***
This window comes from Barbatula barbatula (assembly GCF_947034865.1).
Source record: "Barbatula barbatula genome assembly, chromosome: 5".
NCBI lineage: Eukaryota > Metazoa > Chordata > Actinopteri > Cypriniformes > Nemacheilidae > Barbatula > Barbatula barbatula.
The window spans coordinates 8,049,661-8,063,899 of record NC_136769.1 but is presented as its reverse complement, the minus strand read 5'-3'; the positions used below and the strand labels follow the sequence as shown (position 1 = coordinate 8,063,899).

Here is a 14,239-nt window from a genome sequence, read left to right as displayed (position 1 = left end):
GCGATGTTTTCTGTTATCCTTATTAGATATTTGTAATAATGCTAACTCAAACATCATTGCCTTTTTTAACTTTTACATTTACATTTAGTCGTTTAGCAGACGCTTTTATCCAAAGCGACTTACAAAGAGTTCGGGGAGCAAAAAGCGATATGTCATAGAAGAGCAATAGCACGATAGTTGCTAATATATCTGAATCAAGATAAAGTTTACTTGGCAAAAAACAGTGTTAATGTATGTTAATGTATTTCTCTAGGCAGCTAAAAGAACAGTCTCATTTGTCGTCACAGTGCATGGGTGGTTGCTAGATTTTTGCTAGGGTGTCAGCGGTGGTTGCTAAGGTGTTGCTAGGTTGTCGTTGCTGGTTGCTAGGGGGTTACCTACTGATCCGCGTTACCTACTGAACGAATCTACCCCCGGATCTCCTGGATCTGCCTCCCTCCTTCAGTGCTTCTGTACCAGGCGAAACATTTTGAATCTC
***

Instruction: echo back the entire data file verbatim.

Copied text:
This window comes from Barbatula barbatula (assembly GCF_947034865.1).
Source record: "Barbatula barbatula genome assembly, chromosome: 5".
NCBI lineage: Eukaryota > Metazoa > Chordata > Actinopteri > Cypriniformes > Nemacheilidae > Barbatula > Barbatula barbatula.
The window spans coordinates 8,049,661-8,063,899 of record NC_136769.1 but is presented as its reverse complement, the minus strand read 5'-3'; the positions used below and the strand labels follow the sequence as shown (position 1 = coordinate 8,063,899).

Here is a 14,239-nt window from a genome sequence, read left to right as displayed (position 1 = left end):
GCGATGTTTTCTGTTATCCTTATTAGATATTTGTAATAATGCTAACTCAAACATCATTGCCTTTTTTAACTTTTACATTTACATTTAGTCGTTTAGCAGACGCTTTTATCCAAAGCGACTTACAAAGAGTTCGGGGAGCAAAAAGCGATATGTCATAGAAGAGCAATAGCACGATAGTTGCTAATATATCTGAATCAAGATAAAGTTTACTTGGCAAAAAACAGTGTTAATGTATGTTAATGTATTTCTCTAGGCAGCTAAAAGAACAGTCTCATTTGTCGTCACAGTGCATGGGTGGTTGCTAGATTTTTGCTAGGGTGTCAGCGGTGGTTGCTAAGGTGTTGCTAGGTTGTCGTTGCTGGTTGCTAGGGGGTTACCTACTGATCCGCGTTACCTACTGAACGAATCTACCCCCGGATCTCCTGGATCTGCCTCCCTCCTTCAGTGCTTCTGTACCAGGCGAAACATTTTGAATCTC